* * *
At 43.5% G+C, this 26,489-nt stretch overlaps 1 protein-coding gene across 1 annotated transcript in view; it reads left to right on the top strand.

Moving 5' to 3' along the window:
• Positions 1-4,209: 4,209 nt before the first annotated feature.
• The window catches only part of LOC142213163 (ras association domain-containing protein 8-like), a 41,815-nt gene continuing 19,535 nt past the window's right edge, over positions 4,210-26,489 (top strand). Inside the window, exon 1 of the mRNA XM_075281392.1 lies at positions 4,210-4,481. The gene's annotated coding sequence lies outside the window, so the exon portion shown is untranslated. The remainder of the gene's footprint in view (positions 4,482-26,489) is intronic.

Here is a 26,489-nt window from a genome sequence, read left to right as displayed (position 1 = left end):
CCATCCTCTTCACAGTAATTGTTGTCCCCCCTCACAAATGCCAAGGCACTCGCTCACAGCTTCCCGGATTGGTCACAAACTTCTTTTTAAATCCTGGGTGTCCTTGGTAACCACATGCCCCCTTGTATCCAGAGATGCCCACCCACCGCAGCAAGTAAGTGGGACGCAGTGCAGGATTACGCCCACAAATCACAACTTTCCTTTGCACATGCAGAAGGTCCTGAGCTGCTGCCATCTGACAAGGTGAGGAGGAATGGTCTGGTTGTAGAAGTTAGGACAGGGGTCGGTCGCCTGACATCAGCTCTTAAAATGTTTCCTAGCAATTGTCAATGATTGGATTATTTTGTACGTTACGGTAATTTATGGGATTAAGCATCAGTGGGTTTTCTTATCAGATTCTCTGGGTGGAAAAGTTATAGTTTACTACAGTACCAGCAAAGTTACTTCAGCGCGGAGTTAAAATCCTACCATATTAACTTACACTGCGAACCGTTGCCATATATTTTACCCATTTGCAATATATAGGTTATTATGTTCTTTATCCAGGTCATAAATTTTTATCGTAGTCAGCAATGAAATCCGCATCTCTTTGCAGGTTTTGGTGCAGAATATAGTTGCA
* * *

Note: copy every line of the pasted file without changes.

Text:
At 43.5% G+C, this 26,489-nt stretch overlaps 1 protein-coding gene across 1 annotated transcript in view; it reads left to right on the top strand.

Moving 5' to 3' along the window:
• Positions 1-4,209: 4,209 nt before the first annotated feature.
• The window catches only part of LOC142213163 (ras association domain-containing protein 8-like), a 41,815-nt gene continuing 19,535 nt past the window's right edge, over positions 4,210-26,489 (top strand). Inside the window, exon 1 of the mRNA XM_075281392.1 lies at positions 4,210-4,481. The gene's annotated coding sequence lies outside the window, so the exon portion shown is untranslated. The remainder of the gene's footprint in view (positions 4,482-26,489) is intronic.

Here is a 26,489-nt window from a genome sequence, read left to right as displayed (position 1 = left end):
CCATCCTCTTCACAGTAATTGTTGTCCCCCCTCACAAATGCCAAGGCACTCGCTCACAGCTTCCCGGATTGGTCACAAACTTCTTTTTAAATCCTGGGTGTCCTTGGTAACCACATGCCCCCTTGTATCCAGAGATGCCCACCCACCGCAGCAAGTAAGTGGGACGCAGTGCAGGATTACGCCCACAAATCACAACTTTCCTTTGCACATGCAGAAGGTCCTGAGCTGCTGCCATCTGACAAGGTGAGGAGGAATGGTCTGGTTGTAGAAGTTAGGACAGGGGTCGGTCGCCTGACATCAGCTCTTAAAATGTTTCCTAGCAATTGTCAATGATTGGATTATTTTGTACGTTACGGTAATTTATGGGATTAAGCATCAGTGGGTTTTCTTATCAGATTCTCTGGGTGGAAAAGTTATAGTTTACTACAGTACCAGCAAAGTTACTTCAGCGCGGAGTTAAAATCCTACCATATTAACTTACACTGCGAACCGTTGCCATATATTTTACCCATTTGCAATATATAGGTTATTATGTTCTTTATCCAGGTCATAAATTTTTATCGTAGTCAGCAATGAAATCCGCATCTCTTTGCAGGTTTTGGTGCAGAATATAGTTGCA